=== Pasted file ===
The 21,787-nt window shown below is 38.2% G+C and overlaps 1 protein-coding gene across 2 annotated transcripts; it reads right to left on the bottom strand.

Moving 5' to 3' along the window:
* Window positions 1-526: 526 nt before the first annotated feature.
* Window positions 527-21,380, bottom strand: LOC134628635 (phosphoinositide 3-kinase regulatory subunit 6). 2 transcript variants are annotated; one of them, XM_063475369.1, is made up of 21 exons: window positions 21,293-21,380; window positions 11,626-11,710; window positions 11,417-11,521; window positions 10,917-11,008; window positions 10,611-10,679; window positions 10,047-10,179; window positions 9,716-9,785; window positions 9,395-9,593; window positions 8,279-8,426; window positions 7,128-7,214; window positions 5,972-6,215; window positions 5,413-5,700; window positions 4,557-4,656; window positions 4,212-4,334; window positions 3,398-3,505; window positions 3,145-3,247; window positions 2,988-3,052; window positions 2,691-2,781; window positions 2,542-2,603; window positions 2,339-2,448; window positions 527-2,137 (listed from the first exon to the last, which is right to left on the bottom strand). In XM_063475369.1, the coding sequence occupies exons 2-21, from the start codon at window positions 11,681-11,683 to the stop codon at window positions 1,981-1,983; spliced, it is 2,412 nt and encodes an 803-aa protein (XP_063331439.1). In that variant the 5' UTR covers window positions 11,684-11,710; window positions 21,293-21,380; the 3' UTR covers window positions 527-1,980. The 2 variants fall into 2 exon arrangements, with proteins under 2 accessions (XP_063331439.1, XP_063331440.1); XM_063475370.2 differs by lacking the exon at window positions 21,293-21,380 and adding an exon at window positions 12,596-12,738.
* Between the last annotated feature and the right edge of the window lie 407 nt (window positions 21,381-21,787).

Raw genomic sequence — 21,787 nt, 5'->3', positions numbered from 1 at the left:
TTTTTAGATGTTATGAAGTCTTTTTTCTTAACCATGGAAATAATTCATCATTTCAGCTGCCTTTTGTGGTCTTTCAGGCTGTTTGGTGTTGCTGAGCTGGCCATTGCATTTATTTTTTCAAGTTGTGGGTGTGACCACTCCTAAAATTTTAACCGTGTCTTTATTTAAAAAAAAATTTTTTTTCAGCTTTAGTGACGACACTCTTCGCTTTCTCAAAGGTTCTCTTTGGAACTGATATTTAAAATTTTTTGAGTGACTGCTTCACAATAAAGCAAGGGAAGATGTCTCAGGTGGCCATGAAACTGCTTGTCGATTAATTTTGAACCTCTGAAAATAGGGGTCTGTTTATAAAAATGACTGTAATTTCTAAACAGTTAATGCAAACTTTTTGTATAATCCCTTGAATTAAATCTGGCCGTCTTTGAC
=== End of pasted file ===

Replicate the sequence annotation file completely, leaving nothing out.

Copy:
The 21,787-nt window shown below is 38.2% G+C and overlaps 1 protein-coding gene across 2 annotated transcripts; it reads right to left on the bottom strand.

Moving 5' to 3' along the window:
* Window positions 1-526: 526 nt before the first annotated feature.
* Window positions 527-21,380, bottom strand: LOC134628635 (phosphoinositide 3-kinase regulatory subunit 6). 2 transcript variants are annotated; one of them, XM_063475369.1, is made up of 21 exons: window positions 21,293-21,380; window positions 11,626-11,710; window positions 11,417-11,521; window positions 10,917-11,008; window positions 10,611-10,679; window positions 10,047-10,179; window positions 9,716-9,785; window positions 9,395-9,593; window positions 8,279-8,426; window positions 7,128-7,214; window positions 5,972-6,215; window positions 5,413-5,700; window positions 4,557-4,656; window positions 4,212-4,334; window positions 3,398-3,505; window positions 3,145-3,247; window positions 2,988-3,052; window positions 2,691-2,781; window positions 2,542-2,603; window positions 2,339-2,448; window positions 527-2,137 (listed from the first exon to the last, which is right to left on the bottom strand). In XM_063475369.1, the coding sequence occupies exons 2-21, from the start codon at window positions 11,681-11,683 to the stop codon at window positions 1,981-1,983; spliced, it is 2,412 nt and encodes an 803-aa protein (XP_063331439.1). In that variant the 5' UTR covers window positions 11,684-11,710; window positions 21,293-21,380; the 3' UTR covers window positions 527-1,980. The 2 variants fall into 2 exon arrangements, with proteins under 2 accessions (XP_063331439.1, XP_063331440.1); XM_063475370.2 differs by lacking the exon at window positions 21,293-21,380 and adding an exon at window positions 12,596-12,738.
* Between the last annotated feature and the right edge of the window lie 407 nt (window positions 21,381-21,787).

Raw genomic sequence — 21,787 nt, 5'->3', positions numbered from 1 at the left:
TTTTTAGATGTTATGAAGTCTTTTTTCTTAACCATGGAAATAATTCATCATTTCAGCTGCCTTTTGTGGTCTTTCAGGCTGTTTGGTGTTGCTGAGCTGGCCATTGCATTTATTTTTTCAAGTTGTGGGTGTGACCACTCCTAAAATTTTAACCGTGTCTTTATTTAAAAAAAAATTTTTTTTCAGCTTTAGTGACGACACTCTTCGCTTTCTCAAAGGTTCTCTTTGGAACTGATATTTAAAATTTTTTGAGTGACTGCTTCACAATAAAGCAAGGGAAGATGTCTCAGGTGGCCATGAAACTGCTTGTCGATTAATTTTGAACCTCTGAAAATAGGGGTCTGTTTATAAAAATGACTGTAATTTCTAAACAGTTAATGCAAACTTTTTGTATAATCCCTTGAATTAAATCTGGCCGTCTTTGAC